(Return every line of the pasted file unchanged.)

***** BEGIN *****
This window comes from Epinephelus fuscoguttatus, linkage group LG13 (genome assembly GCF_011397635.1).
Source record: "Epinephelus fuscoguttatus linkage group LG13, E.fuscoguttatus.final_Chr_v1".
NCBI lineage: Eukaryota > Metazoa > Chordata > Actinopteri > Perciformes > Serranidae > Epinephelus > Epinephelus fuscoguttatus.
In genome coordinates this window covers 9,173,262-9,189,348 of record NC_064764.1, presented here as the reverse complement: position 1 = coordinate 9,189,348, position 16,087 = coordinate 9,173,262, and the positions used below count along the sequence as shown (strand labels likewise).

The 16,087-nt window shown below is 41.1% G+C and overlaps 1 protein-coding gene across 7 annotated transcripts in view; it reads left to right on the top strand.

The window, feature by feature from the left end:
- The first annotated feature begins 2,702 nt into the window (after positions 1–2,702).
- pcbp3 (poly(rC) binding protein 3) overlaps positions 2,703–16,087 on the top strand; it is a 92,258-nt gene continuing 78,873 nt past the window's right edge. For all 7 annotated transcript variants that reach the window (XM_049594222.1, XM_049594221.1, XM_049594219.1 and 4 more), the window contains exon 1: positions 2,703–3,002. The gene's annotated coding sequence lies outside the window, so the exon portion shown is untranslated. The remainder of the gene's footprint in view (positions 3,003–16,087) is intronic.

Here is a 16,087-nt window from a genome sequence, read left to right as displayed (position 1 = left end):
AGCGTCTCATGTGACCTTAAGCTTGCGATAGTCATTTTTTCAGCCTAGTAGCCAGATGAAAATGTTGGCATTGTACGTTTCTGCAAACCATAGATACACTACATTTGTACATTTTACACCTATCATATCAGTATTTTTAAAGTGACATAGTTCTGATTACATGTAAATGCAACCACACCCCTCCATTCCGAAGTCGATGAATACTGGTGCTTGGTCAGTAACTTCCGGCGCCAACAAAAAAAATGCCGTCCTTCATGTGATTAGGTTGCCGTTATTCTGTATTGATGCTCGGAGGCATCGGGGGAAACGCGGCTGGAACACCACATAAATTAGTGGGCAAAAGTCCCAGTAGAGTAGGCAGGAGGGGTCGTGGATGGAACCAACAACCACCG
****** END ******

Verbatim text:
This window comes from Epinephelus fuscoguttatus, linkage group LG13 (genome assembly GCF_011397635.1).
Source record: "Epinephelus fuscoguttatus linkage group LG13, E.fuscoguttatus.final_Chr_v1".
NCBI lineage: Eukaryota > Metazoa > Chordata > Actinopteri > Perciformes > Serranidae > Epinephelus > Epinephelus fuscoguttatus.
In genome coordinates this window covers 9,173,262-9,189,348 of record NC_064764.1, presented here as the reverse complement: position 1 = coordinate 9,189,348, position 16,087 = coordinate 9,173,262, and the positions used below count along the sequence as shown (strand labels likewise).

The 16,087-nt window shown below is 41.1% G+C and overlaps 1 protein-coding gene across 7 annotated transcripts in view; it reads left to right on the top strand.

The window, feature by feature from the left end:
- The first annotated feature begins 2,702 nt into the window (after positions 1–2,702).
- pcbp3 (poly(rC) binding protein 3) overlaps positions 2,703–16,087 on the top strand; it is a 92,258-nt gene continuing 78,873 nt past the window's right edge. For all 7 annotated transcript variants that reach the window (XM_049594222.1, XM_049594221.1, XM_049594219.1 and 4 more), the window contains exon 1: positions 2,703–3,002. The gene's annotated coding sequence lies outside the window, so the exon portion shown is untranslated. The remainder of the gene's footprint in view (positions 3,003–16,087) is intronic.

Here is a 16,087-nt window from a genome sequence, read left to right as displayed (position 1 = left end):
AGCGTCTCATGTGACCTTAAGCTTGCGATAGTCATTTTTTCAGCCTAGTAGCCAGATGAAAATGTTGGCATTGTACGTTTCTGCAAACCATAGATACACTACATTTGTACATTTTACACCTATCATATCAGTATTTTTAAAGTGACATAGTTCTGATTACATGTAAATGCAACCACACCCCTCCATTCCGAAGTCGATGAATACTGGTGCTTGGTCAGTAACTTCCGGCGCCAACAAAAAAAATGCCGTCCTTCATGTGATTAGGTTGCCGTTATTCTGTATTGATGCTCGGAGGCATCGGGGGAAACGCGGCTGGAACACCACATAAATTAGTGGGCAAAAGTCCCAGTAGAGTAGGCAGGAGGGGTCGTGGATGGAACCAACAACCACCG